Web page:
• Control circuitry 304 may include video generating circuitry and tuning circuitry, such as one or more analog tuners, one or more MPEG-2 decoders or other digital decoding circuitry, high-definition tuners, or any other suitable tuning or video circuits or combinations of such circuits. Encoding circuitry (e.g., for converting over-the-air, analog, or digital signals to MPEG signals for storage) may also be provided. Control circuitry 304 may also include scaler circuitry for upconverting and downconverting content into the preferred output format of the user equipment 300. Circuitry 304 may also include digital-to-analog converter circuitry and analog-to-digital converter circuitry for converting between digital and analog signals. The tuning and encoding circuitry may be used by the user equipment device to receive and to display, to play, or to record content. The tuning and encoding circuitry may also be used to receive guidance data. The circuitry described herein, including for example, the tuning, video generating, encoding, decoding, encrypting, decrypting, scaler, and analog/digital circuitry, may be implemented using software running on one or more general purpose or specialized processors. Multiple tuners may be provided to handle simultaneous tuning functions (e.g., watch and record functions, picture-in-picture (PIP) functions, multiple-tuner recording, etc.). If storage 308 is provided as a separate device from user equipment 300, the tuning and encoding circuitry (including multiple tuners) may be associated with storage 308.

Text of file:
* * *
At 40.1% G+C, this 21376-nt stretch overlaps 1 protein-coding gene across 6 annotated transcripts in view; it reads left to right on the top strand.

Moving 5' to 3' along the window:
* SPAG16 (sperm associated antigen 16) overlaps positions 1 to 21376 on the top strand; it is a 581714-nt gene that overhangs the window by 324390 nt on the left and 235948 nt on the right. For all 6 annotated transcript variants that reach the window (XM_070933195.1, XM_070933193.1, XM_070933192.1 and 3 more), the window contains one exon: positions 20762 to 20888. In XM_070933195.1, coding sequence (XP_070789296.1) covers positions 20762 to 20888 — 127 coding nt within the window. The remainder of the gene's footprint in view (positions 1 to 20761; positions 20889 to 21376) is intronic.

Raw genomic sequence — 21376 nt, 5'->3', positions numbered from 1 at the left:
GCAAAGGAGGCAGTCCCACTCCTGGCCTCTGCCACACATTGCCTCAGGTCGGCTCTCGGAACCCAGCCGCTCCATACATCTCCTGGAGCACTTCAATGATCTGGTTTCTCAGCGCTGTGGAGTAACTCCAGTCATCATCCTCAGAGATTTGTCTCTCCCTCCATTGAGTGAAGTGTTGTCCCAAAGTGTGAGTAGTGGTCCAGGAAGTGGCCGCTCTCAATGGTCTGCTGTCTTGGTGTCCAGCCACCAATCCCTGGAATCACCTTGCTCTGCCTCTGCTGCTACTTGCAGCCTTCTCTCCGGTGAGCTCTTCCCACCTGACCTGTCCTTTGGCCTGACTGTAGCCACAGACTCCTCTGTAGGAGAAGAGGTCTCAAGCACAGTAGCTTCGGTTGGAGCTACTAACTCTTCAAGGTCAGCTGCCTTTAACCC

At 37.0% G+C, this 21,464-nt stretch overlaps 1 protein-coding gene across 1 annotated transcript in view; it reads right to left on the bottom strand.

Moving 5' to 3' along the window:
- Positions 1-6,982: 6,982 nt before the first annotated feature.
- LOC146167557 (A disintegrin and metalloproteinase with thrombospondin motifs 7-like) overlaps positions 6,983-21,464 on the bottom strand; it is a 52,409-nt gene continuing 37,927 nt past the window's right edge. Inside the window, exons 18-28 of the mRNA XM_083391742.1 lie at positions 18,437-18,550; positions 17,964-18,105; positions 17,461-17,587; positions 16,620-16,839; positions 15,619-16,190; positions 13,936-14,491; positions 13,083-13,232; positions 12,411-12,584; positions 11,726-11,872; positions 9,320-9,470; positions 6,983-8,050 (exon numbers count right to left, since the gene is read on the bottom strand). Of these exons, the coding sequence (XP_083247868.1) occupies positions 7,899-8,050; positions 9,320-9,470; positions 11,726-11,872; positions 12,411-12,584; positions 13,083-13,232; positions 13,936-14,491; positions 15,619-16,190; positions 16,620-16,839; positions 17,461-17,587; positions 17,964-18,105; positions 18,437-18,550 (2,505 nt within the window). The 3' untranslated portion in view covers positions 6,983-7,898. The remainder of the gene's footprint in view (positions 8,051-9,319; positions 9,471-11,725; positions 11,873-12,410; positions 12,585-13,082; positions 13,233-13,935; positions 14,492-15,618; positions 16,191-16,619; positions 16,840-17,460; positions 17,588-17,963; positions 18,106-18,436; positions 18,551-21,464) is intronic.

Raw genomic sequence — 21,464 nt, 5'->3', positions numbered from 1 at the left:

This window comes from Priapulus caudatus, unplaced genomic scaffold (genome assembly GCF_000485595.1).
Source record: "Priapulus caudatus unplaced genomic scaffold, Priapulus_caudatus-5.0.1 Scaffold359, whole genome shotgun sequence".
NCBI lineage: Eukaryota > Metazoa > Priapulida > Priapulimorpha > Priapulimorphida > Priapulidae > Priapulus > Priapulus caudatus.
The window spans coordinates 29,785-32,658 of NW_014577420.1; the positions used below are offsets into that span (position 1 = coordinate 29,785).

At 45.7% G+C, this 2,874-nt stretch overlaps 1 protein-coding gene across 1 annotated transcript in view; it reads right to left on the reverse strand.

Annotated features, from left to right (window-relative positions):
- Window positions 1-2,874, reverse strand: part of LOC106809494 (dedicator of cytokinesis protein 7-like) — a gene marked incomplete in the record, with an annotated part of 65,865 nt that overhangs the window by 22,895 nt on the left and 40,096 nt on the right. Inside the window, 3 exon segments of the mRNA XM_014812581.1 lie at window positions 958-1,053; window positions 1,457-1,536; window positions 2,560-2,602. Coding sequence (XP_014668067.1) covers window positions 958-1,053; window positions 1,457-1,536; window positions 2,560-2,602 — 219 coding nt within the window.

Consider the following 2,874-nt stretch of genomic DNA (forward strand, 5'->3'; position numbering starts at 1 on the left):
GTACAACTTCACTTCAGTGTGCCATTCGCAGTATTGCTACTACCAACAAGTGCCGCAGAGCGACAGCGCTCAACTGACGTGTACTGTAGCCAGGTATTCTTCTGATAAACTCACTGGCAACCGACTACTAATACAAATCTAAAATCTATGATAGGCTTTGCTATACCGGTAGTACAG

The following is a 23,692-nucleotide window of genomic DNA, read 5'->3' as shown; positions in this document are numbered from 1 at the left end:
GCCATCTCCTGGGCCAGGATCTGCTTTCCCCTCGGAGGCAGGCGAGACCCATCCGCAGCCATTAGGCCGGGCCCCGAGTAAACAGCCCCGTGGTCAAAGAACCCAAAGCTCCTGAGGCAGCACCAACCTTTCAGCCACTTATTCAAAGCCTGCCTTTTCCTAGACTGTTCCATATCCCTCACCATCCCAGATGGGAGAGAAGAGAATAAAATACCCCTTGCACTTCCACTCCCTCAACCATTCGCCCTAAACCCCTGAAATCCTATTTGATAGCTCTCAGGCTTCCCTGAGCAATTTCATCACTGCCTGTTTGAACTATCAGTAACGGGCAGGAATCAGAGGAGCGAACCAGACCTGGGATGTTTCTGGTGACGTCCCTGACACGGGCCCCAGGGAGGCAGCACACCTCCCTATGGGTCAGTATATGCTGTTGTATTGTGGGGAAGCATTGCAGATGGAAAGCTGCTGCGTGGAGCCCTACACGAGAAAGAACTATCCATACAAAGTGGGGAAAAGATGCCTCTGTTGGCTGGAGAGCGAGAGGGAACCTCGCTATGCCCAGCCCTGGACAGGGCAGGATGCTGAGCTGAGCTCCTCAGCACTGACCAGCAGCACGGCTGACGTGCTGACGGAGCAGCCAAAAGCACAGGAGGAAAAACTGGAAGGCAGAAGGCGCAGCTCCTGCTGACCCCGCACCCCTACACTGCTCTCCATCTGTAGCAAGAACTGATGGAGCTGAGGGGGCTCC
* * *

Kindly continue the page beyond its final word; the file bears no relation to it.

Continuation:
• A user may send instructions to control circuitry 304 using user input interface 310. User input interface 310 may be any suitable user interface, such as a remote control, mouse, trackball, keypad, keyboard, touch screen, touchpad, stylus input, joystick, voice recognition interface, or other user input interfaces.
  • In some embodiments, user input interface 310 may contain an accelerometer or any other suitable component capable of detecting user motion. For example, when the user moves user input interface 310 containing the accelerometer, the accelerometer may transmit motion information and/or orientation information relating to the user input interface to control circuitry 304 in user equipment device 300.
  • It should be noted that, in some embodiments, user input interface 310 may include a gyroscope (not shown) in addition to or instead of accelerometer 316.
  • It should also be noted that, in some embodiments, user input interface 310 may detect particular gestures performed by the user. For example, in response to a user holding user input interface 310 containing accelerometer 316 in one hand and performing a downward motion (e.g., pulling a handle on a slot machine), user input interface 310 containing accelerometer 316 may transmit the detected gesture to control circuitry 304. In response, control circuitry 304 may activate the slot machine animation in the media guidance application and present the user with a recommended media identifier. In another example, user input interface 310 containing accelerometer 316 may transmit information indicating that the user is shaking user input interface 310 to control circuitry 304 and, in response to receiving the motion information, control circuitry 304 may activate a suitable animation in the media guidance application. In yet another example, control circuitry 304 may select an animation from multiple animations based on the received motion information (e.g., a shaking gesture as opposed to a pulling gesture).